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Raising Awareness About Suicide Prevention

You are not alone.

Many people experience depression or thoughts of self-harm, and it’s nothing to be ashamed of. But it may be a sign that you need to speak to someone to get help and support as soon as possible.

NC State is committed to providing services and resources to help campus community members receive the help they may need — or training to help others.

These initiatives were especially visible this past month as Prevention Services worked in conjunction with various student organizations and offices on campus to raise awareness about Suicide Prevention Month in September. 

On Sept. 10, the NC State Counseling Center hosted the Annual Candlelight Vigil in Harris Field for World Suicide Prevention Day. This event included therapy dogs, resource information, representatives from campus departments and student organizations, professional speakers and the opportunity for students to share their stories and experiences. The Counseling Center also shared their new Stop the Stigma video. [Please note that this video contains a deeply personal story about the effects of depression. Please consider speaking with someone at the Counseling Center if you experience troubling thoughts while or after watching.]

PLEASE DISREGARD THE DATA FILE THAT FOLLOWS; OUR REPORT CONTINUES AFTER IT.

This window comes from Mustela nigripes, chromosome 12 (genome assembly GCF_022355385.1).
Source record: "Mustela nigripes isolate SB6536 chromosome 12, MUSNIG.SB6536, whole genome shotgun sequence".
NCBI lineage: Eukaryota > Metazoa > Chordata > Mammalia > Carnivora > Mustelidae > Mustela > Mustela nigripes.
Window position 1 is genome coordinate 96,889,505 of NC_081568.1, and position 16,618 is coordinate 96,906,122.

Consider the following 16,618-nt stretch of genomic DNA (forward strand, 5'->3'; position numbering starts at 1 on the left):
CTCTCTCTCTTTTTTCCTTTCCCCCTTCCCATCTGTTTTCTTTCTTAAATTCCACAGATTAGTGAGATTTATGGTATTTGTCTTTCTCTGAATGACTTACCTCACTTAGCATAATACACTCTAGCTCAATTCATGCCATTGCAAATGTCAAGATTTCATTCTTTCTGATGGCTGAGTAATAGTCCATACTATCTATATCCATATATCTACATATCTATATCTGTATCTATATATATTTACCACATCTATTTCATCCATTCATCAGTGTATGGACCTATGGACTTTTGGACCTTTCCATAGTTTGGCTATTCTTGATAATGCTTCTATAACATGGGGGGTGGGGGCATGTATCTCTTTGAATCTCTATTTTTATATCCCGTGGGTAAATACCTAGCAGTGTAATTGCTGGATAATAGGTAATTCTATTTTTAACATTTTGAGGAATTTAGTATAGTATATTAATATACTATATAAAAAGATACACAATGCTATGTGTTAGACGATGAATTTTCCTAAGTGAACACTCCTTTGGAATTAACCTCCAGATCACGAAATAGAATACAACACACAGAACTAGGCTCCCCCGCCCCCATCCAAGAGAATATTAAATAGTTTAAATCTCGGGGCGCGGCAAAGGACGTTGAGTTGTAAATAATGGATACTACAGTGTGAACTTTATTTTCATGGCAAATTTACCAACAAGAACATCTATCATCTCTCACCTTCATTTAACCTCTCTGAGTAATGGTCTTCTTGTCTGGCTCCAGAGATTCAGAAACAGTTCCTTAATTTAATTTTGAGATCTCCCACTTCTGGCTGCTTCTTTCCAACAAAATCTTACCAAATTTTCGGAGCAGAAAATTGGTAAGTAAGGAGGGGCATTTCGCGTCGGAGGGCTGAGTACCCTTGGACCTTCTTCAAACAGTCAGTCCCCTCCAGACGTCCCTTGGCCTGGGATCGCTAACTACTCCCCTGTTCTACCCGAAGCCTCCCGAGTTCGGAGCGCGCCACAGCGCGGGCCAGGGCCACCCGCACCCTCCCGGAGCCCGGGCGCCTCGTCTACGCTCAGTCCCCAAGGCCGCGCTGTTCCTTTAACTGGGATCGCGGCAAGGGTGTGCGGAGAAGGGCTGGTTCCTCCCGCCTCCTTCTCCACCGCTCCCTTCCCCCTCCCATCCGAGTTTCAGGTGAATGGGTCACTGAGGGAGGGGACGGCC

“It’s really comforting when we do things like the suicide vigil and we hear people’s stories about how far they’ve come and how much more of their journey they have, and I’m glad State has created a space where they feel comfortable sharing and just being,” says Elizabeth Dogbe, a third-year civil engineering student and mental health ambassador at NC State.

The next event, Fresh Check Day, was hosted by NC State Wellness and Recreation and was a mental health fair that provided food, fun and giveaways while also informing students about resources available on campus and the importance of mental health.

One of the most well-known resources on campus is the NC State Counseling Center. “I really appreciate the work the counseling center does to make people feel like they’re not alone and they can ask for whatever they need,” says Dogbe.

In addition to seeking support from the counseling center and our other centers on campus, faculty, staff and students can receive training through an empirically-grounded suicide prevention program offered through the Counseling Center. This training, known as Question, Persuade and Respond, focuses on getting a distressed student or friend connected with additional supported or referred for professional help.

You never know when you may be called on to help someone. It’s worthwhile to learn more and be ready to assist.

Jenna Nabors is a third-year student majoring in communication and international studies and is a Park Scholar. Share your thoughts about this article on Twitter at @NCStateOIED.